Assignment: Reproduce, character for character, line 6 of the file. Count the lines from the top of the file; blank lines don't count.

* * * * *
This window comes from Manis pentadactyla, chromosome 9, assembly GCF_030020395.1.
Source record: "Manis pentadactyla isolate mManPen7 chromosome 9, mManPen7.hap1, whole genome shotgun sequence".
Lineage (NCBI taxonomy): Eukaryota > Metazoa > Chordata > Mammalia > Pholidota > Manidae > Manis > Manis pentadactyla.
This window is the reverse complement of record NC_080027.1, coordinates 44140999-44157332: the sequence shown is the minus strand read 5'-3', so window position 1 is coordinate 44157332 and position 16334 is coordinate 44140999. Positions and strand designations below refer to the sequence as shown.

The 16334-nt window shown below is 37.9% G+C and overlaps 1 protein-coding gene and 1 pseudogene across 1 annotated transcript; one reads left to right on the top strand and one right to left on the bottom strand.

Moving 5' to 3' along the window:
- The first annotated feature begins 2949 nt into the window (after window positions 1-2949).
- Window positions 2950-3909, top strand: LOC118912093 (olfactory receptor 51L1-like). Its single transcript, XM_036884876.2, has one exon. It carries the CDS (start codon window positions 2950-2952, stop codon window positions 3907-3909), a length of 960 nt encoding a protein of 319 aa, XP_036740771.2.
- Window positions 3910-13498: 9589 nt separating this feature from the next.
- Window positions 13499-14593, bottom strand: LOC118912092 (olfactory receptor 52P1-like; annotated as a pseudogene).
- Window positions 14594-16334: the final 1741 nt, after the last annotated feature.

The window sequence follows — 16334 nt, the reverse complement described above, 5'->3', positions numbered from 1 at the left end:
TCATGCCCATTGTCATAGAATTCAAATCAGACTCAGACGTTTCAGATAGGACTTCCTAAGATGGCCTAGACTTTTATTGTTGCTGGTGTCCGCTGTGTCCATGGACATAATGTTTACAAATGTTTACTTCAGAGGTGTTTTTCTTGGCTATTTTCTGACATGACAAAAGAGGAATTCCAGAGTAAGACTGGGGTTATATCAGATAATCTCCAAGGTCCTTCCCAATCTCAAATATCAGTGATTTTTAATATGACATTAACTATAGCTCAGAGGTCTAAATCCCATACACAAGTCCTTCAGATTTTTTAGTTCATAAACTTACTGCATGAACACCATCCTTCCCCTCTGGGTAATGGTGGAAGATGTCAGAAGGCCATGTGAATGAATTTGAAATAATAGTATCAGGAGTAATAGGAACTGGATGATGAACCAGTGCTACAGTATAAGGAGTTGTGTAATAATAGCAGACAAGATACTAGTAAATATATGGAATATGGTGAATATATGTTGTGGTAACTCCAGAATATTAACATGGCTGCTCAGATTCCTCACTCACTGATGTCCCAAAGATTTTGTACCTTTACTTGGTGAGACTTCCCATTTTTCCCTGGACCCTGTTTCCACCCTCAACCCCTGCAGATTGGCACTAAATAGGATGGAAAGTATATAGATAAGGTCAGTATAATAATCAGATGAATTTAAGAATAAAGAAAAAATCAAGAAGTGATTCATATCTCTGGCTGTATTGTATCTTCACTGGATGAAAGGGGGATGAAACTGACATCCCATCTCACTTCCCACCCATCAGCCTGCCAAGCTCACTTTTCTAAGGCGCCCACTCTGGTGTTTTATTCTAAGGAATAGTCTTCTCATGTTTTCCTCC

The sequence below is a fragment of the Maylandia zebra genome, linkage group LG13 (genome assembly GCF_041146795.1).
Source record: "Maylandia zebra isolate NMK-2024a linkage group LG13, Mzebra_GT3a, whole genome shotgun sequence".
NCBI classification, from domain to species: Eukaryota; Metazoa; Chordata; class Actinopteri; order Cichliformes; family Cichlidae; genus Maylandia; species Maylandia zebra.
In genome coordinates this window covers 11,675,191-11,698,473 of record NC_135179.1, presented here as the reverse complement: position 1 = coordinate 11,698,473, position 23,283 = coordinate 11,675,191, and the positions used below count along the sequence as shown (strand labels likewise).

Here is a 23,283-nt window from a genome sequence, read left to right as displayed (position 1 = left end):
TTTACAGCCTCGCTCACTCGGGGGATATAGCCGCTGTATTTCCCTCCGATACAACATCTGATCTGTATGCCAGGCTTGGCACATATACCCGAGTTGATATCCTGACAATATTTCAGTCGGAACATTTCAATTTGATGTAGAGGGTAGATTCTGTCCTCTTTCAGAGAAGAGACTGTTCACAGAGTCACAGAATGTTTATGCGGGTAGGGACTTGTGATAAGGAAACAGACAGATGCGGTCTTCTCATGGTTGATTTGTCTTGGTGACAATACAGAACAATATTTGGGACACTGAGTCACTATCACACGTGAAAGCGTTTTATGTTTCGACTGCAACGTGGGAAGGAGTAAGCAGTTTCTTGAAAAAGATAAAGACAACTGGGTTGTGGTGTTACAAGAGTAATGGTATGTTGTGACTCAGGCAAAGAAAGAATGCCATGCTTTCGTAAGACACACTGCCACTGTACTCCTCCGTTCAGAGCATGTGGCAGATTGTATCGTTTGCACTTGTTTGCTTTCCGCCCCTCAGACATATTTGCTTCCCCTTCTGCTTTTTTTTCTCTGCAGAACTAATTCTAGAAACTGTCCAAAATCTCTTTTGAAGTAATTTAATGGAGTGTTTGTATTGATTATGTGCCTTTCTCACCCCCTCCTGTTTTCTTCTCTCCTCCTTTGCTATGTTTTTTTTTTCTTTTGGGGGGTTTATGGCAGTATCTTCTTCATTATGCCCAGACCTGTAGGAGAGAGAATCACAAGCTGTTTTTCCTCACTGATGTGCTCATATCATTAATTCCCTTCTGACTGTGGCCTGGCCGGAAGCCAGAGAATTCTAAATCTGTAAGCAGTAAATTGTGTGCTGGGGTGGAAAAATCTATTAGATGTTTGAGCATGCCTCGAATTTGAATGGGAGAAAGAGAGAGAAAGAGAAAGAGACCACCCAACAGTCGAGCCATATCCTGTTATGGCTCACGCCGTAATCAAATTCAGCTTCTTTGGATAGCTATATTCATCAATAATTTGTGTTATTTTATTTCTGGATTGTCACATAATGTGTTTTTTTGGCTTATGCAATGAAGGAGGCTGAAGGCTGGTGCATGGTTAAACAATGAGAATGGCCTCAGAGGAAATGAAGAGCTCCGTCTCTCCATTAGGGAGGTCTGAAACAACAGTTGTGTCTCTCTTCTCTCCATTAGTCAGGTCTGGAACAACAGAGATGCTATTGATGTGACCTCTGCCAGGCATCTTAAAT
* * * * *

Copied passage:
Moving 5' to 3' along the window: